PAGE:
No Time to Slow Down: Economic Downturns and Digital Acceleration

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Marek Talarczyk

Updated Jun 13, 2023 • 7 min read
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“Holding on to what you know is a natural instinct for any business leader in a disruptive environment,” my colleague and founder of Pilot44 Labs, Andrew Backs, likes to say.

With recession worries mounting, many decision-makers might feel the urge to do the same. Thing is though, during a downturn, it pays off to let go of your old ways.

With inflation in the US running at an annual rate of 8.6% in May 2022 (three times higher than the Fed’s target), soaring prices, and continuous disruptions to global supply chains causing a slowdown in manufacturing across Europe and Asia, the global growth outlook is not very promising.

As much as it’s tempting to cave in to external pressures, when the economy slows down, I’d say take a leap into your industry’s future. Take Citigroup: they’ve just announced plans to hire 4,000 technology experts to make the most of the “digital explosion.”

Call it bold? I call it digital acceleration playbook. In today’s business environment, the gap between digital leaders and laggards is only going to widen, and you can’t afford to be the latter.

We’ve learned it the hard way

Remember the headlines back in 2020? Putting aside major health concerns, fear for the wellbeing of our loved ones, and overall anxiety, we’ve also worried sick about the future of education, work, retail, hospitality, and all businesses heavily impacted by the pandemic. It quickly turned out that the future we were so gloomy about, was the very same future we’ve been envisioning for years – the digital.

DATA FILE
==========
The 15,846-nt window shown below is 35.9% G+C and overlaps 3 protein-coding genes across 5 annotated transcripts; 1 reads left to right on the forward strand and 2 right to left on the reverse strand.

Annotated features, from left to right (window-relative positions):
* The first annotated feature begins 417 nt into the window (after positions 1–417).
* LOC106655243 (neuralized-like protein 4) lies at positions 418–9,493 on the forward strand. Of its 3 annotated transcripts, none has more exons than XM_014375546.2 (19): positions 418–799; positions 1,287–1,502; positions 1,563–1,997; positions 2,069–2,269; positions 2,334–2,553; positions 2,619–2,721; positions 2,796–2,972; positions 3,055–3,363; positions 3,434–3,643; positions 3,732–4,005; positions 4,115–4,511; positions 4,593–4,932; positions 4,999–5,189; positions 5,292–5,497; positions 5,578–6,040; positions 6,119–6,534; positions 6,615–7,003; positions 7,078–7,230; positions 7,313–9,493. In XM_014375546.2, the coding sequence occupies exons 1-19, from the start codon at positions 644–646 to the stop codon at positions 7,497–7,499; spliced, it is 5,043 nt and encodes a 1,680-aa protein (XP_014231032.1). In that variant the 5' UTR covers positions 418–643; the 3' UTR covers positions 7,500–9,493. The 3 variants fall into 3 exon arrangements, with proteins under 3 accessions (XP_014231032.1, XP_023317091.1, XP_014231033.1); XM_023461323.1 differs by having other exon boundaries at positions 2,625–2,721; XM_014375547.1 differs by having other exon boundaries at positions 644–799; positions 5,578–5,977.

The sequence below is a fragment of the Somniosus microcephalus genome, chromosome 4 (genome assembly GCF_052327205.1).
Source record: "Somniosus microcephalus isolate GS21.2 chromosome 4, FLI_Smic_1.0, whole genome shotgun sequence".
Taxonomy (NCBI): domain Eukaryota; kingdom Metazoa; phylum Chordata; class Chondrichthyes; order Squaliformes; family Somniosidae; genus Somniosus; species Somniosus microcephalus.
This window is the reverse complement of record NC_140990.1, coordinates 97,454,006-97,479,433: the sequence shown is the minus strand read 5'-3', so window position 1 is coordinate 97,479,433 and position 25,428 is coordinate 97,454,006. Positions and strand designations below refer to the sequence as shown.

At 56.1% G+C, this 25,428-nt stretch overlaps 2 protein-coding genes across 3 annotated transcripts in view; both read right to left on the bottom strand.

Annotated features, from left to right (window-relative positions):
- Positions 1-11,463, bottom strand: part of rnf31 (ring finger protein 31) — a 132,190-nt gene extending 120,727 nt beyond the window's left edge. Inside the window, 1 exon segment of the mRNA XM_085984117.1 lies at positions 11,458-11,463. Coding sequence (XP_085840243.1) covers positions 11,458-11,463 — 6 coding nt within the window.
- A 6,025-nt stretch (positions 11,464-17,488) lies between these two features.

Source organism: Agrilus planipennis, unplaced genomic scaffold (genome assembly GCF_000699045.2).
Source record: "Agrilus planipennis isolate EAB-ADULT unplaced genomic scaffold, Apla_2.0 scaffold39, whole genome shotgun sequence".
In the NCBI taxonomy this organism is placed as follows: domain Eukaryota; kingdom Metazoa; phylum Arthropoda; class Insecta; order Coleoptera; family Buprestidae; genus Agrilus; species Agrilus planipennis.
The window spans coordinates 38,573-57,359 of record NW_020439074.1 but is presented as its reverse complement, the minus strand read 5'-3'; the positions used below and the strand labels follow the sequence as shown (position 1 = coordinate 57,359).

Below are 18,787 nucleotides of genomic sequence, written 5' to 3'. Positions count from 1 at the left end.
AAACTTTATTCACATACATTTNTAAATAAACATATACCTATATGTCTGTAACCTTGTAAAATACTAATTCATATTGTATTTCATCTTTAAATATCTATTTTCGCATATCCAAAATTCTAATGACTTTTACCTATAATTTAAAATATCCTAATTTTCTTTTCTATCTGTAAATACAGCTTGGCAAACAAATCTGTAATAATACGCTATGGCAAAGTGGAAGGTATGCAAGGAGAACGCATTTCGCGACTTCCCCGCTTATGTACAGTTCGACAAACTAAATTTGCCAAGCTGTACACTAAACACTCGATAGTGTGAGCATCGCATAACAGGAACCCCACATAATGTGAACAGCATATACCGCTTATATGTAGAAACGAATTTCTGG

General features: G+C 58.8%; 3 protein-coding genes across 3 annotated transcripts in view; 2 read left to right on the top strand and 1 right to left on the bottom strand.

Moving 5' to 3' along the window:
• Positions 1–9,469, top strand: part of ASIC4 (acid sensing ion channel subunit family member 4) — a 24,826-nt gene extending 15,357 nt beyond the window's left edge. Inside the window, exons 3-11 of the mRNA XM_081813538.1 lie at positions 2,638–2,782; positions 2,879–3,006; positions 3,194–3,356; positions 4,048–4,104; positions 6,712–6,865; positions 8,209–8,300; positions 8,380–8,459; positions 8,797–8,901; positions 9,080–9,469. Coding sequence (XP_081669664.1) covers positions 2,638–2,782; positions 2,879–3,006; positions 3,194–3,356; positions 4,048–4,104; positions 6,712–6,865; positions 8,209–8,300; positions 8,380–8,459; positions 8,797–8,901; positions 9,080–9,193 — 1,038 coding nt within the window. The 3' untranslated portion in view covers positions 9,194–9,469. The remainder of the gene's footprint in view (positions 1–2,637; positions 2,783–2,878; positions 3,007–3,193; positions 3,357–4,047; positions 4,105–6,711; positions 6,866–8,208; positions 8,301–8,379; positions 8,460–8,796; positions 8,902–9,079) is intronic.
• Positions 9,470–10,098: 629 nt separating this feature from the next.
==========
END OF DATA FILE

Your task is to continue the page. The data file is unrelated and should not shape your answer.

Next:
When COVID-19 upended our lives, we resorted to digital channels. Two years later, and we know for sure that not only do they ensure continuity – they enable fully remote education and work, open up new business models and opportunities, empower global, dispersed teams, drive efficiency, and help optimize costs.

It’s true that the unprecedented scale of pandemic-related disruption made businesses doubt their bold digital strategies: innovation budgets got frozen, digital product teams downsized, and executives focused on short-term issues. But that approach didn’t stick around too long. According to a report by Boston Consulting Group, by the end of 2021 three-quarters of companies declared innovation as one of their top three priorities (the largest year-over-year increase in the history of BCGs innovation surveys!).

When we shook off the initial fears, we witnessed the inevitable: digital have-nots needed to transform under tremendous pressure, while digital haves enjoyed increased market share.

In other words, businesses that embraced digital transformation before the pandemic, and those that were born digital, entered the digital acceleration phase and were far better positioned to respond to change and, not surprisingly, lead.

Digital acceleration means resilience

McKinsey researched over 2,000 companies over a period of two decades to measure their resilience to economic slowdowns. A closer look at “resilients” proved that the best-performing companies moved ahead of downturns and never stopped investing in innovation.